An interview with writer Karl Kesel


How did you get the job of writing Fantastic Four 2099?

Karl: Joey Cavalieri called me and offered me the job. He knew how much I loved the FF, and gave me first crack at it once Marvel okayed the title. We had already been working together on Strange 2099, and had known each other for many years before that. Joey was one of the very first people I met when I started inking for DC in 1984! He was Joe Orlando’s assistant, if I’m not mistaken, and he interviewed me for some inner-company publication or something like that.

Were they the real FF?

Karl: Yes and no. When Joey offered me the book, first thing I asked was: can they be the real FF? He said:  sure. I actually know exactly when in the FF’s regular monthly book their trip to 2099 would have happened— during John Byrnes’ run, when the team takes an extensive trip through the Negative Zone. There’s a panel where there’s a bright flash and— if I’m remembering this correctly— that’s when their costumes go “negative.” That flash was when they made a detour to 2099, in my mind. That said, I also wanted to do a story where the Thing changed back to Ben Grimm, and we discovered he’s an African-American! And the rest of the FF aren’t surprised! I really don’t know where that story would have gone— an alternate timeline FF?-- but I really liked the idea.


From Fantastic Four #256, the moment Karl Kesel envisioned the original team being diverted to the year 2099

Do you recall what the “Last Refuge” was? Or the significance of the symbol/pendant that Hikaru-Sama wore which was also tattooed on Chimera?


Karl: It had something to do with the Inhumans 2099, “Last Refuge” being a play on and extension of the Inhuman’s “Great Refuge.” I can’t remember exactly what the pendant looked like, but wasn’t it something like the design on Black Bolt’s costume? That was a big hint.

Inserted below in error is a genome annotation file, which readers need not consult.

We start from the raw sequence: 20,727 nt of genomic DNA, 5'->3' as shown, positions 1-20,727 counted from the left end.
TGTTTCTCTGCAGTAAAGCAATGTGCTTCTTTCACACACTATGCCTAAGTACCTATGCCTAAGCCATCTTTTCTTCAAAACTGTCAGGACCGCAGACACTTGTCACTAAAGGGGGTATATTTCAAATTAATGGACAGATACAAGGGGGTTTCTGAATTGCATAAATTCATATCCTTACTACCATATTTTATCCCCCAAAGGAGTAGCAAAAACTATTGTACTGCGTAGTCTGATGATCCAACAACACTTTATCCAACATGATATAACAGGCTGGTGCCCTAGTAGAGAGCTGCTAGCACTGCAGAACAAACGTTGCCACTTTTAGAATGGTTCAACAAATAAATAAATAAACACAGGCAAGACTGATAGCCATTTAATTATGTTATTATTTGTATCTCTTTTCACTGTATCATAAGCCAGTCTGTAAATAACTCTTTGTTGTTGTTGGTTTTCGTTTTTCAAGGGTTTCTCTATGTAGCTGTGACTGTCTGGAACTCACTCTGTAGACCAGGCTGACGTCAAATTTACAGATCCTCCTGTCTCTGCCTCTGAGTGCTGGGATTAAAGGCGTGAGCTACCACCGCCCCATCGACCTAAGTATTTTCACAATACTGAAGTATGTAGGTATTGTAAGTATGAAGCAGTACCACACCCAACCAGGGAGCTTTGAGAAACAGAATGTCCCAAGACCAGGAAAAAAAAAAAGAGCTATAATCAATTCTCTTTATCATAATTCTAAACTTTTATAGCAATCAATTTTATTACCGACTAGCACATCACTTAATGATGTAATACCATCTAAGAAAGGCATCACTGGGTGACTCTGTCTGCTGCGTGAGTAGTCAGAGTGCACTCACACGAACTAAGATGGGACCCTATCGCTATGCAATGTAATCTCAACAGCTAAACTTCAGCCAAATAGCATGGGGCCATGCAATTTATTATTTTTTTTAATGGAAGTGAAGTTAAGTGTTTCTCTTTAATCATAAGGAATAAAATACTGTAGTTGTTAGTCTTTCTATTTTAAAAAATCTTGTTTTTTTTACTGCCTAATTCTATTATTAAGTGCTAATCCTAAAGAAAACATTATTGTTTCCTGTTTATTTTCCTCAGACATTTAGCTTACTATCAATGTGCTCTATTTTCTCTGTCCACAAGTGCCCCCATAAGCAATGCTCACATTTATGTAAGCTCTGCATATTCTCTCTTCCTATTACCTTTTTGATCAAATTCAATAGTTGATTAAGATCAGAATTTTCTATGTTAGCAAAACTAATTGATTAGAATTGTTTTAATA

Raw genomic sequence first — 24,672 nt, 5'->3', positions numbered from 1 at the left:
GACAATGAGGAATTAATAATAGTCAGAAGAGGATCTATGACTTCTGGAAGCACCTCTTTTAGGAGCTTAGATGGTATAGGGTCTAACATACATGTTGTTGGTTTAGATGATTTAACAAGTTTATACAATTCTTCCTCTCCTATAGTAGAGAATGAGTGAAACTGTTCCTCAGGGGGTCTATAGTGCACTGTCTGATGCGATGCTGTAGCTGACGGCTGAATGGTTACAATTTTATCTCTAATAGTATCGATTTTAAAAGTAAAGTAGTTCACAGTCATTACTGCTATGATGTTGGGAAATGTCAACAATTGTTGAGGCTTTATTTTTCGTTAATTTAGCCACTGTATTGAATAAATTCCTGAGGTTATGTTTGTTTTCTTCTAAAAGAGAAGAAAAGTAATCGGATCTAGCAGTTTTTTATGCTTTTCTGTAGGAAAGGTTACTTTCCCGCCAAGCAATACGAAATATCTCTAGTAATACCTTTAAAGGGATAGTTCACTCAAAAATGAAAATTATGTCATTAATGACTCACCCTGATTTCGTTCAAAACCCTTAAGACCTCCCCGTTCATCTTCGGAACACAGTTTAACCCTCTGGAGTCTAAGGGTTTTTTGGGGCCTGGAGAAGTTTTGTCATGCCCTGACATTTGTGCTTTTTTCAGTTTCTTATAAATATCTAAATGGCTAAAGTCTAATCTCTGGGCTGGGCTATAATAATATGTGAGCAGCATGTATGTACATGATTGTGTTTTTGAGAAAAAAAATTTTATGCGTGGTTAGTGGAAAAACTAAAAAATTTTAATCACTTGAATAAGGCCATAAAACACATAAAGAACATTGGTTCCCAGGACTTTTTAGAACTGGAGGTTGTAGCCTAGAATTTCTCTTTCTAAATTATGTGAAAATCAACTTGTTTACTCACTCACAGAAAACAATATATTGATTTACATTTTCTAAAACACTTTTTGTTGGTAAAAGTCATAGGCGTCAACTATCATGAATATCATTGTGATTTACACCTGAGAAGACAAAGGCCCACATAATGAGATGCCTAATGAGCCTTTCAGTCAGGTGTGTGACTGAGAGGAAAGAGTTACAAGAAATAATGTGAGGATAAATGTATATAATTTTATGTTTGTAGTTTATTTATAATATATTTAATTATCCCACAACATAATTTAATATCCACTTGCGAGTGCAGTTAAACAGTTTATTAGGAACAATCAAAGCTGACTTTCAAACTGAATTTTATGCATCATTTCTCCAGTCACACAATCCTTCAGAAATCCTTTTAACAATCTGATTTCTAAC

2099 was going to be rebooted and jump ahead to the year 2101. Do you recall if Fantastic Four 2099 was going to be part of the new 2101 line-up, or was it going to end? If it was to continue, do you recall any plans you had for the team after the 2101 relaunch? 

Karl: During one of our talks I suggested to Joey that all the 2099 books jump forward, skipping an entire year, and go directly to 2101. Now, as I recall it, this was in response to Joey saying something about another one of the titles doing a story where the character travelled one year into the future, or some such. I really don’t remember the details. Maybe I even mis-heard what Joey said, but my suggestion to take the jump forward line-wide was in response to what I thought I heard, at least, and Joey loved the idea and ran with it. The event was going to be called “Fast Forward.” (In a case of great minds thinking alike, DC did a very similar thing a few years back with their entire line!) FF would have definitely been part of that. I had an idea where I was I was going to regress Reed, Sue and Johnny to teenagers— Johnny would have been only like 13, Sue around 16, Reed around 18— and leave Ben as the adult in the group. I loved the idea of a totally impulsive, irresponsible Johnny being able to play with fire, literally, and to show a rebellious teenage Sue who used her powers to sneak away at night and party. Reed was going to become a very laconic, slightly aloof figure, the kind of guy who you never quite know what he’s thinking. Luke Perry from Beverly Hills 90210 was the physical model, if you can believe that! And Ben was going to promise all of them: “I’ll find a way to cure you! I swear!” Most importantly, this storyline was going to give readers a chance to actually watch Reed and Sue fall in love. (The regression would have made the characters loose their memories.) I still think it’s a great idea, and every so often suggest to Marvel that we could still do it with the current FF book, given a year or so to comfortably tell the story. No takers so far...